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Ghana Marks 70 Years Of Crossroad Shooting
 
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28-Feb-2018  
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It is exactly 70 years today when they were gunned down by colonial forces, but Sergeant Adjetey, Corporal Attipoe, and Private Odartey Lamptey remain victorious in death and a source of inspiration to the country.

As has been the case over the years, national events will be held today at which wreaths will be laid by key political figures and family members in honour of the gallant ex-servicemen who died resisting the oppressor’s rule.

The event that took the lives of the tragic heroes who were all members of the then Gold Coast Regiment of the Royal West African Frontier Force, turned out to be one of the major catalysts to the struggle for Ghana’s independence.

History

History has it that before noon on Saturday, February 28, 1948, a group of unarmed ex-servicemen who had fought for Great Britain, her allies, in the World War II were marching to the Osu Castle to present a petition to the Governor, Sir Gerald Creasy.

The war veterans were frustrated by the failure of the colonial administration to fulfill promises made to them before the war – to better their standard of living.

A contingent of armed police men, led by British Police Superintendent Collins Imray, intercepted them at the crossroads and ordered them to disperse.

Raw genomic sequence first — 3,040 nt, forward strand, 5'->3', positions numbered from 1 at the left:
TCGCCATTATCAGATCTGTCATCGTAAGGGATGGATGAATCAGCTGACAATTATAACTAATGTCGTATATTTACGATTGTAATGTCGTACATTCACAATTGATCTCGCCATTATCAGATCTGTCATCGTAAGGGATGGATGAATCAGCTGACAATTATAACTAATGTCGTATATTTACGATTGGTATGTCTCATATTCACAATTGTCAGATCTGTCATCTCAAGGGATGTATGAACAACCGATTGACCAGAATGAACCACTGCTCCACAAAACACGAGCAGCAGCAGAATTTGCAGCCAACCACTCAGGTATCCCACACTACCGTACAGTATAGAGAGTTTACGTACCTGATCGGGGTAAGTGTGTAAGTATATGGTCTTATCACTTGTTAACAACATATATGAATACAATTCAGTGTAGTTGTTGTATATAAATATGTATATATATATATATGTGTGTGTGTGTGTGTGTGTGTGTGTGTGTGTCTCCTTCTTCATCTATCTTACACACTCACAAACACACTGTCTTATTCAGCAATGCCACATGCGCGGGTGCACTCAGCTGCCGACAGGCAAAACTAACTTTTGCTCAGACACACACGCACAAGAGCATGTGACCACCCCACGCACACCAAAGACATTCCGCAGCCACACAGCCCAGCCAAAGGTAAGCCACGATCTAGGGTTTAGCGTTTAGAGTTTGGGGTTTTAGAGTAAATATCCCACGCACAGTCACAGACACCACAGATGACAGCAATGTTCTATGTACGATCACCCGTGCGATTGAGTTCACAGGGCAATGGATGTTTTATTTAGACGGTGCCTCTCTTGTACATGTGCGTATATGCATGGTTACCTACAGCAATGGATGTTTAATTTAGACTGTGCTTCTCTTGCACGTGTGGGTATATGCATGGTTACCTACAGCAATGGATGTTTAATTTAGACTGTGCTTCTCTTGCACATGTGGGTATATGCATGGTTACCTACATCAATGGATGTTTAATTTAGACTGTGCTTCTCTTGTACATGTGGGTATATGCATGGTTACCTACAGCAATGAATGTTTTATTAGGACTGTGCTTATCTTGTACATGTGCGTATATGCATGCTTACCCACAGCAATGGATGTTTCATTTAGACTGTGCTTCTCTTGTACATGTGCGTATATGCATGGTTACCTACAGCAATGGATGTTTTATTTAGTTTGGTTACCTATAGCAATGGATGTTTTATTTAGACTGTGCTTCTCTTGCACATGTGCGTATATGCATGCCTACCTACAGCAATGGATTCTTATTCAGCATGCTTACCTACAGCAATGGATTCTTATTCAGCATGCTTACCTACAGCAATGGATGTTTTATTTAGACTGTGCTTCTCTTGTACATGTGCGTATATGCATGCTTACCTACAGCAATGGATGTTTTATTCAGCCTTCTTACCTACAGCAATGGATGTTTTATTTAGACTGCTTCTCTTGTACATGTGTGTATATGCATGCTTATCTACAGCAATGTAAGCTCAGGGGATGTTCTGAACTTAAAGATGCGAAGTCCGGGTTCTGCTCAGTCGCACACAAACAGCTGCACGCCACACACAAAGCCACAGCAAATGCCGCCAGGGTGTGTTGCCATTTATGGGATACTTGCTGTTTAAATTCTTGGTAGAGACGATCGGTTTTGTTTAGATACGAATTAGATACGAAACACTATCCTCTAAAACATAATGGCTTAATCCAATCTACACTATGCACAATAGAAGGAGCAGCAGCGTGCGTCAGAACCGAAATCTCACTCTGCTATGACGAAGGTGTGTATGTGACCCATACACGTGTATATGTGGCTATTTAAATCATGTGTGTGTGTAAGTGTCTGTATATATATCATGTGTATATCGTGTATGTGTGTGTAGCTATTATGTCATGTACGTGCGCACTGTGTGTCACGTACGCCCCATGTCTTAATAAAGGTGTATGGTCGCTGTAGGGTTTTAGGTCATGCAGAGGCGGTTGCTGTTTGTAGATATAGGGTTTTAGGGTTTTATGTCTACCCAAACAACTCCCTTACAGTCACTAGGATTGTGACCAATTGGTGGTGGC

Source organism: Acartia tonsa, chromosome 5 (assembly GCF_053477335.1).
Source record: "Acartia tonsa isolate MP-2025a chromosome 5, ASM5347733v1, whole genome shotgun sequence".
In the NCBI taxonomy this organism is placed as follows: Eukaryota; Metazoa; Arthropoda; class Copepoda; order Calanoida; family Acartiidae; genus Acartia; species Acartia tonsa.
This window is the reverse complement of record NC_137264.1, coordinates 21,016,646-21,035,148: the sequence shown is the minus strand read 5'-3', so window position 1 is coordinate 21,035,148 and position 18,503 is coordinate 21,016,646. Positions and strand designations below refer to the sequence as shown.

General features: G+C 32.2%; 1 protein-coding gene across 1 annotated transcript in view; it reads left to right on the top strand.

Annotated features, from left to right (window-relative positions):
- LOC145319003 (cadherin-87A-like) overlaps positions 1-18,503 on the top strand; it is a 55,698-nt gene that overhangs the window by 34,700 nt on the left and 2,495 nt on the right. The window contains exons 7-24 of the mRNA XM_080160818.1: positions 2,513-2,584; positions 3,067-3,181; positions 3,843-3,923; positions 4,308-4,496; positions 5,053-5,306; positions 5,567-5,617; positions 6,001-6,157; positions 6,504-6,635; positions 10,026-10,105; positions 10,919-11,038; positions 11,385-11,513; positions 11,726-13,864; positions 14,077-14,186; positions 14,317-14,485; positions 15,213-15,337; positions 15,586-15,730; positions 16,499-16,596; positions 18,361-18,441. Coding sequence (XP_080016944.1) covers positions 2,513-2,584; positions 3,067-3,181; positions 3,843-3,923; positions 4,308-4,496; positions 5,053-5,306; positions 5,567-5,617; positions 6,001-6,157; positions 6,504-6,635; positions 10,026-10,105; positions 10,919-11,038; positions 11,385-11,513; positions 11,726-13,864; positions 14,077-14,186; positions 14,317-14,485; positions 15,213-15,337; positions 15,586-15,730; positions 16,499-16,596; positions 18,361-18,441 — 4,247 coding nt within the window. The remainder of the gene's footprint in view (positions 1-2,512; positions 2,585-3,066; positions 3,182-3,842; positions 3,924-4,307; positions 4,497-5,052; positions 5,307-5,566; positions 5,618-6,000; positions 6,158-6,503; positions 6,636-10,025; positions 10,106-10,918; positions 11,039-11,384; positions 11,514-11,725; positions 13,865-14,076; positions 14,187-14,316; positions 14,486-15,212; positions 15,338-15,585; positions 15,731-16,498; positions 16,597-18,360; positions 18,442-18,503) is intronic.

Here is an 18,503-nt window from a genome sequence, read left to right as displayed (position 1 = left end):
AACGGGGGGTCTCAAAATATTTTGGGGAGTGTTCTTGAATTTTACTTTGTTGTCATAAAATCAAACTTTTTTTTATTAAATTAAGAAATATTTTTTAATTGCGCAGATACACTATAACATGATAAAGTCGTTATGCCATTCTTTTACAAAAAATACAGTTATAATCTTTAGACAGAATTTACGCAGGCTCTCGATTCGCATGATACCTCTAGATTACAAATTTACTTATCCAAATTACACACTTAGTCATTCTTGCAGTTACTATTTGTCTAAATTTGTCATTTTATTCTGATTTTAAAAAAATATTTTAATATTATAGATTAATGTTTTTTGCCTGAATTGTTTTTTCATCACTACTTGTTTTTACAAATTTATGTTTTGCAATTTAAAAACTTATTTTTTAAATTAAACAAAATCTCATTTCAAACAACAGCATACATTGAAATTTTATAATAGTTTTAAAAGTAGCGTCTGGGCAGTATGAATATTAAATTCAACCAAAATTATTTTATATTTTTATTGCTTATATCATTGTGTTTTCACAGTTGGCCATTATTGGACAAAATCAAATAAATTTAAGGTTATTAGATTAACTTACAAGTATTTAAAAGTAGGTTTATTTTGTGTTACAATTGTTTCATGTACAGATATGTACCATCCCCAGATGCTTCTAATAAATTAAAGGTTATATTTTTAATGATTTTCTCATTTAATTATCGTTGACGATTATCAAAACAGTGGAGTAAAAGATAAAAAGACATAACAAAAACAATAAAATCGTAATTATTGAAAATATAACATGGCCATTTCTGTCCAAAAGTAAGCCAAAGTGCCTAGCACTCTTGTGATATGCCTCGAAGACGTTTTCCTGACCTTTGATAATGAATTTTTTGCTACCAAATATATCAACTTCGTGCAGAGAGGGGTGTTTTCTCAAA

In defiance of the order, the ex-service men marched on to accomplish their mission. But this was not to be as Collins Imray gave an order to the police to open fire on them, killing the three ex-servicemen in the process.

Though tragic, the unfortunate event turned out to be a blessing in disguise because it paved the way for more nationalist activities and encouraged anti-colonial movements to press the British government to institute a committee to investigate the killings and general disorder that followed.

The recommendation of the committee set the tone for self-government for the Gold Coast.

Relevance

Though dead and gone, their names are written in gold in the political history of Ghana and their heroic exploits remain indelible in the country’s forward march.

As we mark this day, there is the need to reflect on the values the ex-servicemen stood for by striving hard to overcome national challenges such as corruption, nepotism, pilfering, and ethnocentrism.

As we celebrate these gallant fighters, let us ask ourselves what posterity will remember us for.

 
 
 
Source: Daily Graphic
 
 

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